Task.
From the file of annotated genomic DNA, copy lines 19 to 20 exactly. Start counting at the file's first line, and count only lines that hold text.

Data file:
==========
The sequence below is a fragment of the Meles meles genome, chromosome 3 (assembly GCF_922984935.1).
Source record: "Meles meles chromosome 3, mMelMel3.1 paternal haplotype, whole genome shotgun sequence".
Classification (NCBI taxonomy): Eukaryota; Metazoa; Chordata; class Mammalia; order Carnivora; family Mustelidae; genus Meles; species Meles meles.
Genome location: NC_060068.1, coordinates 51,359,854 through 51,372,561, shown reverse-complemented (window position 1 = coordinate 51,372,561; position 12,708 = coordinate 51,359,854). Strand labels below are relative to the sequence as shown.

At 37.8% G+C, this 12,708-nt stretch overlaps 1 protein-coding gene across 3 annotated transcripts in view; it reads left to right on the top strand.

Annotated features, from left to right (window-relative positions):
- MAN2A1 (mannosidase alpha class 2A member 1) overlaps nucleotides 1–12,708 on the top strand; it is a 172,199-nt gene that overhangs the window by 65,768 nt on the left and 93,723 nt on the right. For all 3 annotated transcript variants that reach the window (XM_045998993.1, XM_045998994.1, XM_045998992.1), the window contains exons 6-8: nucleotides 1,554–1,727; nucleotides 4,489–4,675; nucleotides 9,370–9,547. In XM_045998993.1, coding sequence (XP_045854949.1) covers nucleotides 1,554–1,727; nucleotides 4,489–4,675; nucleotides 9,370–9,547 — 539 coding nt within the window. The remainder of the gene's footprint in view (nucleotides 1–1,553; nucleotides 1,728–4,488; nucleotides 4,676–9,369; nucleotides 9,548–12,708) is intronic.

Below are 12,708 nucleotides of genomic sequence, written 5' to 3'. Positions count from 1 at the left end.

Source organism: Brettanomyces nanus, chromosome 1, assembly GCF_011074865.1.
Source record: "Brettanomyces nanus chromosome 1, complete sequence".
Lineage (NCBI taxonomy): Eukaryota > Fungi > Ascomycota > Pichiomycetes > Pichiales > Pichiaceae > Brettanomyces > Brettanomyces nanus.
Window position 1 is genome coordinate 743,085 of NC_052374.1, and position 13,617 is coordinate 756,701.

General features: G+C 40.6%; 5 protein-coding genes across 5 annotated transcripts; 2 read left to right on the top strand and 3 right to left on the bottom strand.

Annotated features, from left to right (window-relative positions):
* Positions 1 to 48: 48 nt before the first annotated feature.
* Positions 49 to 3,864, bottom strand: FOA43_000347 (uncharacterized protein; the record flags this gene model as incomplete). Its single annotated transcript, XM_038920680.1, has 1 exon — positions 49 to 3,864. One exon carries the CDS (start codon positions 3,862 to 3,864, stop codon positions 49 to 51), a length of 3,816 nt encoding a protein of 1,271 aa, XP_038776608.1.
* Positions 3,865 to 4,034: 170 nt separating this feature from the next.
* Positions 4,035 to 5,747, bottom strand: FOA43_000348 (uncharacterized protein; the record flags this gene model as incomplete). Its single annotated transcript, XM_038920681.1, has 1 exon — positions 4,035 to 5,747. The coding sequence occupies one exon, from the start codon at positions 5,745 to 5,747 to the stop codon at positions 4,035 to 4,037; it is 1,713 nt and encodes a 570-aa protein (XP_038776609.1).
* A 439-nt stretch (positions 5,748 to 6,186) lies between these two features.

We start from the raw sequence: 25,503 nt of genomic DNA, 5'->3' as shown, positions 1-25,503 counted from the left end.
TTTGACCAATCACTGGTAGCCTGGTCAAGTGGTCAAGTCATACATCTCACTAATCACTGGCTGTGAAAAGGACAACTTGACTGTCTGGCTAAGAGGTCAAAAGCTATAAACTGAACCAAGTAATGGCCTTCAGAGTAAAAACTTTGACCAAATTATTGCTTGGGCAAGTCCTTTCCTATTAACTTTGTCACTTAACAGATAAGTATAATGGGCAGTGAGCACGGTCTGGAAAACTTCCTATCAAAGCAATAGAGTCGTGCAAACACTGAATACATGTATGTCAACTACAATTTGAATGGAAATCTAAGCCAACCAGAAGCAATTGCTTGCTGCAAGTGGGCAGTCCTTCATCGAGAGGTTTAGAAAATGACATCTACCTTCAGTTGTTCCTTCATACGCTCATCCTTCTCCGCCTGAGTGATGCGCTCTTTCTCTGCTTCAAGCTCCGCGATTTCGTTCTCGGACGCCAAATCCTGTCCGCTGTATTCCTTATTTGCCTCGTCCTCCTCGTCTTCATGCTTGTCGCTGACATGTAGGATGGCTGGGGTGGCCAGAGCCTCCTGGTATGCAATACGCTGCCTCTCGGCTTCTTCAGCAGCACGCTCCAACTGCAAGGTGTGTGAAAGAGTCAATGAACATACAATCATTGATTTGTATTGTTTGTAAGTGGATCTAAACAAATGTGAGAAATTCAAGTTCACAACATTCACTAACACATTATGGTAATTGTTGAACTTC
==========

* A 439-nt stretch (positions 5,748 to 6,186) lies between these two features.

We start from the raw sequence: 25,503 nt of genomic DNA, 5'->3' as shown, positions 1-25,503 counted from the left end.